The system works by adding the first coat of the scheme and using the suitable hand held light so that the coating process can be examined during and after application. The applicator can use the system to ensure that first time application is pro- viding the coverage and not leaving uncoated edges.

Once the coating is dry, the system is designed to enable an inspector to survey a tank using a suit- able hand held torch. The system can enable one sq. m to be examined at a distance of three meters with pinholes easily visible at this distance.

The second passive coat (which doesn't have to be the same color as the first coat) of the scheme is then applied. This coat does not contain an opti- cally active additive. In service, any damage to the topcoat will reveal the active undercoat and there- fore provide a clear and unambiguous indication for maintenance.

Circle 56 on Reader Service Card ...True

So why are your crew using coatings which are not moisture tolerant?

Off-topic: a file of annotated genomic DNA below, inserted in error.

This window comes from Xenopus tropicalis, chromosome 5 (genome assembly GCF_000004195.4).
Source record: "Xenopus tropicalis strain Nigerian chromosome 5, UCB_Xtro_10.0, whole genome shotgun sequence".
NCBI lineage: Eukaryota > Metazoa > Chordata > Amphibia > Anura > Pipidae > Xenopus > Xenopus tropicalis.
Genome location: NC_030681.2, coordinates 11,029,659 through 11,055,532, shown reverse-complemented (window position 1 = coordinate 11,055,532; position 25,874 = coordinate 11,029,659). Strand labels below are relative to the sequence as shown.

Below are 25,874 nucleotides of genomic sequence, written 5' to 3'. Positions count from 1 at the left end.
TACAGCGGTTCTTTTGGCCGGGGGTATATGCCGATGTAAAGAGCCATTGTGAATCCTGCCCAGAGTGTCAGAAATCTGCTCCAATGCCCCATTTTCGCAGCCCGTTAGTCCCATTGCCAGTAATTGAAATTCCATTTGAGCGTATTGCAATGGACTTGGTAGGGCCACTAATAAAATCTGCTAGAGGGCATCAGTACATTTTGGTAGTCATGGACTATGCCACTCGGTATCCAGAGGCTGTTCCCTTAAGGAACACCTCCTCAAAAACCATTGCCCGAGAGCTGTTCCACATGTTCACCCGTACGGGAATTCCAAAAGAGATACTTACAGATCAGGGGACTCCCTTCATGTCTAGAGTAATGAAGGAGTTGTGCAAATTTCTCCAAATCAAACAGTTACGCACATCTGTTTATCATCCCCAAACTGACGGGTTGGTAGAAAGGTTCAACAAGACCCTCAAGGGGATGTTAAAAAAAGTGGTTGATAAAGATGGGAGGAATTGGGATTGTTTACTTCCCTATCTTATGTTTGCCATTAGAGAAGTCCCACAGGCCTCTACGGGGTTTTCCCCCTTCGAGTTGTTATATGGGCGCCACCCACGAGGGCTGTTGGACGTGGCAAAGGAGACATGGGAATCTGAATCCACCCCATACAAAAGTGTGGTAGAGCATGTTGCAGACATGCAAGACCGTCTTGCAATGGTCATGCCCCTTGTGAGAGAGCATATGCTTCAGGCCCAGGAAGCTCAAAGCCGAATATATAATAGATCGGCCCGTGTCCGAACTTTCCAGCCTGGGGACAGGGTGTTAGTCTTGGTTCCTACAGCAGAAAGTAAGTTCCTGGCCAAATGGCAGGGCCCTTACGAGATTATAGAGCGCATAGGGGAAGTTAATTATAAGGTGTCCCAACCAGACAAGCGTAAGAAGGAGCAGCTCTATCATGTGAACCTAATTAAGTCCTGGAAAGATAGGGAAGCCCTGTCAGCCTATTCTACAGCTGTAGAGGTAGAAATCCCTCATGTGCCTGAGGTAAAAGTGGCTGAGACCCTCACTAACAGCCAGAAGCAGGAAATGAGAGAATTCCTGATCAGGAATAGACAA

Get longer lasting results with:


Long lasting results on crew prepared surfaces*

Allows the ship's crew to control corrosion long term.

Works due to its amazing barrier properties.

Converts and binds rust.

Tolerant to damp conditions.

Safe, 100% solids epoxy and no solvent odour. 1 Recommended for vessels with < 20% corrosion. "compared to high build, modified epoxy and coal-tar epxoy


As above but recommended for vessels needing more extensive repairs.

Ideal for use with water blasting.

Suitable for all ship areas.

See the light.

Contact your local

Chugoku Marine Paints Ltd.

Chugoku Marine Paints Ltd London

General Enquiries: +44 (0)20 7925 2535

March, 2001 Circle 214 on Reader Service Card 45

Maritime Reporter

First published in 1881 Maritime Reporter is the world's largest audited circulation publication serving the global maritime industry.